Dakini Main Page
Subjects, Topics & Types:
- Description (below)
--- Semi/peaceful, semi/wrathful
- Tantra Classification
--- Mother Tantra (Sarma)
--- Mahayoga (Nyingma)
Video: Dakini Appearance
Dakini is believed to be a pre-Sanskrit, possibly Dravidian in origin, abstract term that refers to specific female forms found in art and religious literature associated with the Indian geographic and cultural region. A traditional common understanding is that the dakini are harmful witches and spirits. In the Shaiva religion there are vast hordes of dakini, ugly and disheveled, that are followers of Shiva. In Tantric Buddhism and specifically the Chakrasamvara literature the dakini are used as a metaphor and category of meditational deity. They are divided into three categories of mundane, activity and wisdom. The Wisdom Dakini are synonymous with Chakrasamvara and other highest meditational deities and equal to complete buddhas in realization.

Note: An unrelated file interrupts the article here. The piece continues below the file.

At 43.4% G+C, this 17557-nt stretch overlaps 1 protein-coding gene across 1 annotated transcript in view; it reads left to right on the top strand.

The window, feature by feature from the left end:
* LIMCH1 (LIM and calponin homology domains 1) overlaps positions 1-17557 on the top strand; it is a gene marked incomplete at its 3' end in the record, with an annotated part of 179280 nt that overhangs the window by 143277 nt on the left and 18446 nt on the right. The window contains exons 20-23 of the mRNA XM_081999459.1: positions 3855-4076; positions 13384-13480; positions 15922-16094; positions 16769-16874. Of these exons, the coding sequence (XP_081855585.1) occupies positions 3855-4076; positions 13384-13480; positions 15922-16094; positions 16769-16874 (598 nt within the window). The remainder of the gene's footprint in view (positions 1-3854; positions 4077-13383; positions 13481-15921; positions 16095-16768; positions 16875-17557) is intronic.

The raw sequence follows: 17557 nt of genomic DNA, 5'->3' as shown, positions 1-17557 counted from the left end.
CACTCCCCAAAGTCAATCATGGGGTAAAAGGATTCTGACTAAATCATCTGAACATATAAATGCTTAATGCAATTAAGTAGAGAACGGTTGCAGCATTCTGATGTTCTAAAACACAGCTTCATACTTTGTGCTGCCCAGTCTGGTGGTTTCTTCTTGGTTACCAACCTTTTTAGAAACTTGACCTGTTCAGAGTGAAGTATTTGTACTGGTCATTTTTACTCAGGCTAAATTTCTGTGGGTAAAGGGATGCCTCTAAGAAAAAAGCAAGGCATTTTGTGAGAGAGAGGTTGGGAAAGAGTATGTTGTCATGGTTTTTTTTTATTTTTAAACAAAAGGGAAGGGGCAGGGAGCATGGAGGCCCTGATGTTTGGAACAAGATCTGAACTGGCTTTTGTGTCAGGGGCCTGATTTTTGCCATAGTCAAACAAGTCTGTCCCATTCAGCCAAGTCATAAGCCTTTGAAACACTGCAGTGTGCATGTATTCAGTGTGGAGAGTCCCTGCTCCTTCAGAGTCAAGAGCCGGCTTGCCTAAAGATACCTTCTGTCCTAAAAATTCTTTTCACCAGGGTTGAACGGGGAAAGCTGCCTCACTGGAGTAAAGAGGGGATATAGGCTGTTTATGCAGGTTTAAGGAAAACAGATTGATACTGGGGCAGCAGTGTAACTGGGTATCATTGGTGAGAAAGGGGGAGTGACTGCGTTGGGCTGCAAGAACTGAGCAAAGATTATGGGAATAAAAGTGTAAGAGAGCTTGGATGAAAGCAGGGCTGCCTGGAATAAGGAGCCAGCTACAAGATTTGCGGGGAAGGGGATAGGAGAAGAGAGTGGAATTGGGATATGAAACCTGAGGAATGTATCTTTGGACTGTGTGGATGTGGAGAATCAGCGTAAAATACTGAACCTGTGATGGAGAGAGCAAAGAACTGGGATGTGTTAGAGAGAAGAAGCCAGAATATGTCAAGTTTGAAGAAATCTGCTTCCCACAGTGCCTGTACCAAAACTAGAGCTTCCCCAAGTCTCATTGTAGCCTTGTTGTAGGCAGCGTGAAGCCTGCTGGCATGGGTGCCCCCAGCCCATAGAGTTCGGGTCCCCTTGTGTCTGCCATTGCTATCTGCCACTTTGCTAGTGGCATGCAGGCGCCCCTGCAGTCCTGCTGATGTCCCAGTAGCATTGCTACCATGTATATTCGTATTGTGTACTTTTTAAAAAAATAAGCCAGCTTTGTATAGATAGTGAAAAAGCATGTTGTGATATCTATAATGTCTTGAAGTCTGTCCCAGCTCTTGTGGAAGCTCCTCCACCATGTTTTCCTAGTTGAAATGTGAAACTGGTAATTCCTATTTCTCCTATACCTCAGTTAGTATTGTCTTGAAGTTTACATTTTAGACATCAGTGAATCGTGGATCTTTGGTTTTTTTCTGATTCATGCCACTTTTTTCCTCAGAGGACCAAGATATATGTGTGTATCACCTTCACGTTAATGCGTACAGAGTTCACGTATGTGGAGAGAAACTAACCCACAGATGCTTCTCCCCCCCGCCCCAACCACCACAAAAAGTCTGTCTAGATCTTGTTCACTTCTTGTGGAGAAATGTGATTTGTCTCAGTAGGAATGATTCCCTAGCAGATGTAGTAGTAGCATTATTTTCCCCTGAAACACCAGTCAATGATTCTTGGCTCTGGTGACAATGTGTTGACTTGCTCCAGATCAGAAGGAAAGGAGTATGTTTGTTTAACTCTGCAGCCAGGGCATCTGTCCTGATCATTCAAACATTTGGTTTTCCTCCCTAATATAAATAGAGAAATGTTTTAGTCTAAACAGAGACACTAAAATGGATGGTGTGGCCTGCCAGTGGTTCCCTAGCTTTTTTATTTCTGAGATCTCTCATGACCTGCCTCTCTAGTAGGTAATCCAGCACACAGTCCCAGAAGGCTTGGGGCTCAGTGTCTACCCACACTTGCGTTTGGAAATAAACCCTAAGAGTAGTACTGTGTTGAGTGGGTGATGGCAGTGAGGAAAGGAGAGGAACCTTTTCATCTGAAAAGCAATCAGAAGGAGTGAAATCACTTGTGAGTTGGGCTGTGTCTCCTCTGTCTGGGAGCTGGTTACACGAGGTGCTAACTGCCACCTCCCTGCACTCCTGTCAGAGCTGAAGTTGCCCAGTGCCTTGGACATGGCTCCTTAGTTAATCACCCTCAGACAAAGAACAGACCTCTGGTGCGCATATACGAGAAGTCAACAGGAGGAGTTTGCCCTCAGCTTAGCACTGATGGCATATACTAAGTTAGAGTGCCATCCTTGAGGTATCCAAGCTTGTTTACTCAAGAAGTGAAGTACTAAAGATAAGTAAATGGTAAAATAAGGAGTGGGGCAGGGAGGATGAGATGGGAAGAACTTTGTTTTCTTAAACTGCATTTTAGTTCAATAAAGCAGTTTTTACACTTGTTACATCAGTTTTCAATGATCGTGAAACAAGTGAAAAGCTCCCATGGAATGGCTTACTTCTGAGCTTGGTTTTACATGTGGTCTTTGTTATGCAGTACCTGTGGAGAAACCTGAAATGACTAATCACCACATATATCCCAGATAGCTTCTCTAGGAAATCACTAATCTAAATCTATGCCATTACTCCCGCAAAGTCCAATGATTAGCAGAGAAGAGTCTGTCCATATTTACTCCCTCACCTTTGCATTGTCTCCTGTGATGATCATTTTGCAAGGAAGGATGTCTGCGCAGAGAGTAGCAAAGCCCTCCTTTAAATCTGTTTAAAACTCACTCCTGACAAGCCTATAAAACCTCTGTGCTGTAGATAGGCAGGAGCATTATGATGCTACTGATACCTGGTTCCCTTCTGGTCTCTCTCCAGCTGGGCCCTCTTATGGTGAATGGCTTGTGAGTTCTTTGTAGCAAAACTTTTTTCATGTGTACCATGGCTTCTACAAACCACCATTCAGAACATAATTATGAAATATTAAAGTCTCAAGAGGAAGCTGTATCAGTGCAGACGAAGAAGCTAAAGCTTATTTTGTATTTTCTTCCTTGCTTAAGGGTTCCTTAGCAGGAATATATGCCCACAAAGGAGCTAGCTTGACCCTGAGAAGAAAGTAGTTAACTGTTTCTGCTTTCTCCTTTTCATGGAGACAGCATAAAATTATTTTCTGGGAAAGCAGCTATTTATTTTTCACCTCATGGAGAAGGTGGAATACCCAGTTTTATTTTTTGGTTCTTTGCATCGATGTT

Aside from the female gender, dakini do not have a fixed appearance and can be represented as peaceful in appearance, semi peaceful-wrathful, or wrathful. However, from the Sarma tradition and the Chakrasamvara tantras, the dakini are primarily semi/peaceful and semi/wrathful in appearance. It is also common in both Sarma and Nyingma traditions to find dakini figures with animal, reptile or bird heads. The appearance of any specific named dakini or a meditational deity referred to as a dakini is dependent upon the description in the ritual literature or origin narratives.
Jeff Watt 4-2023
(The images below are only a selection of examples from the links above).